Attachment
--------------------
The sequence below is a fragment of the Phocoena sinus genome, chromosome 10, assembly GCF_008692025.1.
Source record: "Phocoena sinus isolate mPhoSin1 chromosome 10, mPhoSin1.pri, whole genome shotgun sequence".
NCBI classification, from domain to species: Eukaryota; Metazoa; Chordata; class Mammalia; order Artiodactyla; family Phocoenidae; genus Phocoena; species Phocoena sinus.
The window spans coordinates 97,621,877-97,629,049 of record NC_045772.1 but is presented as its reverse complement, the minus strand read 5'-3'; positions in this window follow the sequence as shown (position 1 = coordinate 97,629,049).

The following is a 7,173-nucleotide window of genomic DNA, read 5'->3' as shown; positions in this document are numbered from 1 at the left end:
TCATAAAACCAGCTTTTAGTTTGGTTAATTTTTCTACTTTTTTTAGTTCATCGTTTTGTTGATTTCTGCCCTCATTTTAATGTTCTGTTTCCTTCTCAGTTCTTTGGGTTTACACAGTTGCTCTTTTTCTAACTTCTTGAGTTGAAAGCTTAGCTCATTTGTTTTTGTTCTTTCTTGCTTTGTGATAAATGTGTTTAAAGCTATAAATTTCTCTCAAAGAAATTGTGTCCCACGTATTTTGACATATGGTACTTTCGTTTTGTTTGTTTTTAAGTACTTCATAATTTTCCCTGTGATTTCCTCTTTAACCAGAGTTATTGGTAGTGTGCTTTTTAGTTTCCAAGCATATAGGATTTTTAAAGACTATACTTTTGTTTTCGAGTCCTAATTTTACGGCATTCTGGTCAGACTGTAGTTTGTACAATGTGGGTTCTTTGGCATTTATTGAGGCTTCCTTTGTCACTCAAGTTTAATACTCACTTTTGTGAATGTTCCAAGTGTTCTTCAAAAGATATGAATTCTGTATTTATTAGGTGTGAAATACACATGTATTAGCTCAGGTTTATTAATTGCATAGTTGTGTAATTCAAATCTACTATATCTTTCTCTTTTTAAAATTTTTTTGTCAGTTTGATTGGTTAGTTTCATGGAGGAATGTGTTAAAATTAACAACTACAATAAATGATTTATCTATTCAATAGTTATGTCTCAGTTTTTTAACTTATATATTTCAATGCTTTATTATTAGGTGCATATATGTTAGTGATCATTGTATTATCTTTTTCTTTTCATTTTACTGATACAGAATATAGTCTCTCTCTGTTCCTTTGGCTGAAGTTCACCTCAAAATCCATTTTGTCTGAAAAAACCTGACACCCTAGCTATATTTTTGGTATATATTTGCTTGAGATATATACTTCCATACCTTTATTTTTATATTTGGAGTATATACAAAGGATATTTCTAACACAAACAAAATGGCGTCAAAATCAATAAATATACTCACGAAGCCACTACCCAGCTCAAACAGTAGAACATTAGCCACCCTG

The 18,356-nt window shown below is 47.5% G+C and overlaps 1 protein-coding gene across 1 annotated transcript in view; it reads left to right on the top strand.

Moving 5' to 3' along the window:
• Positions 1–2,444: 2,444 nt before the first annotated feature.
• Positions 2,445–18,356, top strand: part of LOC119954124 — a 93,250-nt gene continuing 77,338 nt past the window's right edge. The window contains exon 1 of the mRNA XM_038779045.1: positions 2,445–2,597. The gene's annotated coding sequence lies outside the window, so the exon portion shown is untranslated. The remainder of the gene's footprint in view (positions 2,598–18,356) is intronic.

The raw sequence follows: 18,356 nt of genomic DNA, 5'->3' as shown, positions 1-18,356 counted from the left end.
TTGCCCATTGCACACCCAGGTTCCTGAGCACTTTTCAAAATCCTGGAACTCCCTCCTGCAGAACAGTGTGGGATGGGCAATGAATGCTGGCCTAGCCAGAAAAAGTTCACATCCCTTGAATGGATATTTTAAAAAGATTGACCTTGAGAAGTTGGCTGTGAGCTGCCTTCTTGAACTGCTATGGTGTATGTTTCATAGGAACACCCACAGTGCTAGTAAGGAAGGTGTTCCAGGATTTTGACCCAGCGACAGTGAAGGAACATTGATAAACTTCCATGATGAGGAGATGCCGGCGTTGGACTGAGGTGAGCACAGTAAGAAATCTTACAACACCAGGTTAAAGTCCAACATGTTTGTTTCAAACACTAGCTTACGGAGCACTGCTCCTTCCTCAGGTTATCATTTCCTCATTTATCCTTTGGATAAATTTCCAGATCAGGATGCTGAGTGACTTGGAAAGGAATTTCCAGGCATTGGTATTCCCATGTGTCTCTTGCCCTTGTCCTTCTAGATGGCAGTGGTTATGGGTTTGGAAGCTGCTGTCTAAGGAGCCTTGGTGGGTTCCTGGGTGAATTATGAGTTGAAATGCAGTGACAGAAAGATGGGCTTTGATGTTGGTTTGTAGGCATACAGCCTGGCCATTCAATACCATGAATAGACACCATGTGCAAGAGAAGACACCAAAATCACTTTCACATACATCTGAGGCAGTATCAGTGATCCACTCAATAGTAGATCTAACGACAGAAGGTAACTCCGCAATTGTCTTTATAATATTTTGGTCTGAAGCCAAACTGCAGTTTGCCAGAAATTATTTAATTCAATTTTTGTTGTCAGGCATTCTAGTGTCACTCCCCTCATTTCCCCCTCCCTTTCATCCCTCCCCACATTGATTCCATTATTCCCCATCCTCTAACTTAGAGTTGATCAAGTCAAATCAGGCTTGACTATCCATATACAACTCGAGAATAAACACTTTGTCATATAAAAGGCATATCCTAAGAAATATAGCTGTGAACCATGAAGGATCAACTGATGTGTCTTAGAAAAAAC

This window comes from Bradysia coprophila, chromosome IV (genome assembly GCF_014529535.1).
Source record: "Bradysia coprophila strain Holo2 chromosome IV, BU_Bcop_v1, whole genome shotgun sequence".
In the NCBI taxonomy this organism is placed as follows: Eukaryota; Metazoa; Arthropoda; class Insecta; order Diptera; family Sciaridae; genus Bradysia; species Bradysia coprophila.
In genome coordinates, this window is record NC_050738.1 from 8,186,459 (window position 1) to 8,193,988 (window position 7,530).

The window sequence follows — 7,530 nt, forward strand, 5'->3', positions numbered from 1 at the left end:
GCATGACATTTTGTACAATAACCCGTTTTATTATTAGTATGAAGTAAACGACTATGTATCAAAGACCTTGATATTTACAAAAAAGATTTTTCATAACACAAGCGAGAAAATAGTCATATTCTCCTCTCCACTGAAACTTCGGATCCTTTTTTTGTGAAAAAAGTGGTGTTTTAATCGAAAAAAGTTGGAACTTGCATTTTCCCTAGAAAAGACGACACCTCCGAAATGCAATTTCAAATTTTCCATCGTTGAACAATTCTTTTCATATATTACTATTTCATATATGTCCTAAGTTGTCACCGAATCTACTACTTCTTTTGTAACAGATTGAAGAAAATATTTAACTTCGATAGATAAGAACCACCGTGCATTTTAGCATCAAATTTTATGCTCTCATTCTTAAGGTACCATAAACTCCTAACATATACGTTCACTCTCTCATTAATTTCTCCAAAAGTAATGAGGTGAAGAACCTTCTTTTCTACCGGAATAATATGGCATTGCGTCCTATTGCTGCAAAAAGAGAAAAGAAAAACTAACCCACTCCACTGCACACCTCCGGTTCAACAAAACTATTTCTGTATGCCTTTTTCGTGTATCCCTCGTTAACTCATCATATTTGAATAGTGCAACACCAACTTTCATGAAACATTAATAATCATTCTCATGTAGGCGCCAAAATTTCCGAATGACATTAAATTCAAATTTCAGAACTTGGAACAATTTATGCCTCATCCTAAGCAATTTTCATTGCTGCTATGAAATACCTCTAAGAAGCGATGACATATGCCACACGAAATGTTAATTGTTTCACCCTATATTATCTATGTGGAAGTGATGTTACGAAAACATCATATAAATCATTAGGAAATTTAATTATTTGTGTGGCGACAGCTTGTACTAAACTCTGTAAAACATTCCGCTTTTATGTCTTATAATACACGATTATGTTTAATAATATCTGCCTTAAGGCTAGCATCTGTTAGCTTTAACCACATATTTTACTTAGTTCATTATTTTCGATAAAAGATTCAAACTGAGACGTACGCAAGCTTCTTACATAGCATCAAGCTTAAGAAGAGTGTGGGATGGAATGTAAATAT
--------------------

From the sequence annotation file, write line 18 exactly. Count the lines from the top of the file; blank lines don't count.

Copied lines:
GCATGACATTTTGTACAATAACCCGTTTTATTATTAGTATGAAGTAAACGACTATGTATCAAAGACCTTGATATTTACAAAAAAGATTTTTCATAACACAAGCGAGAAAATAGTCATATTCTCCTCTCCACTGAAACTTCGGATCCTTTTTTTGTGAAAAAAGTGGTGTTTTAATCGAAAAAAGTTGGAACTTGCATTTTCCCTAGAAAAGACGACACCTCCGAAATGCAATTTCAAATTTTCCATCGTTGAACAATTCTTTTCATATATTACTATTTCATATATGTCCTAAGTTGTCACCGAATCTACTACTTCTTTTGTAACAGATTGAAGAAAATATTTAACTTCGATAGATAAGAACCACCGTGCATTTTAGCATCAAATTTTATGCTCTCATTCTTAAGGTACCATAAACTCCTAACATATACGTTCACTCTCTCATTAATTTCTCCAAAAGTAATGAGGTGAAGAACCTTCTTTTCTACCGGAATAATATGGCATTGCGTCCTATTGCTGCAAAAAGAGAAAAGAAAAACTAACCCACTCCACTGCACACCTCCGGTTCAACAAAACTATTTCTGTATGCCTTTTTCGTGTATCCCTCGTTAACTCATCATATTTGAATAGTGCAACACCAACTTTCATGAAACATTAATAATCATTCTCATGTAGGCGCCAAAATTTCCGAATGACATTAAATTCAAATTTCAGAACTTGGAACAATTTATGCCTCATCCTAAGCAATTTTCATTGCTGCTATGAAATACCTCTAAGAAGCGATGACATATGCCACACGAAATGTTAATTGTTTCACCCTATATTATCTATGTGGAAGTGATGTTACGAAAACATCATATAAATCATTAGGAAATTTAATTATTTGTGTGGCGACAGCTTGTACTAAACTCTGTAAAACATTCCGCTTTTATGTCTTATAATACACGATTATGTTTAATAATATCTGCCTTAAGGCTAGCATCTGTTAGCTTTAACCACATATTTTACTTAGTTCATTATTTTCGATAAAAGATTCAAACTGAGACGTACGCAAGCTTCTTACATAGCATCAAGCTTAAGAAGAGTGTGGGATGGAATGTAAATAT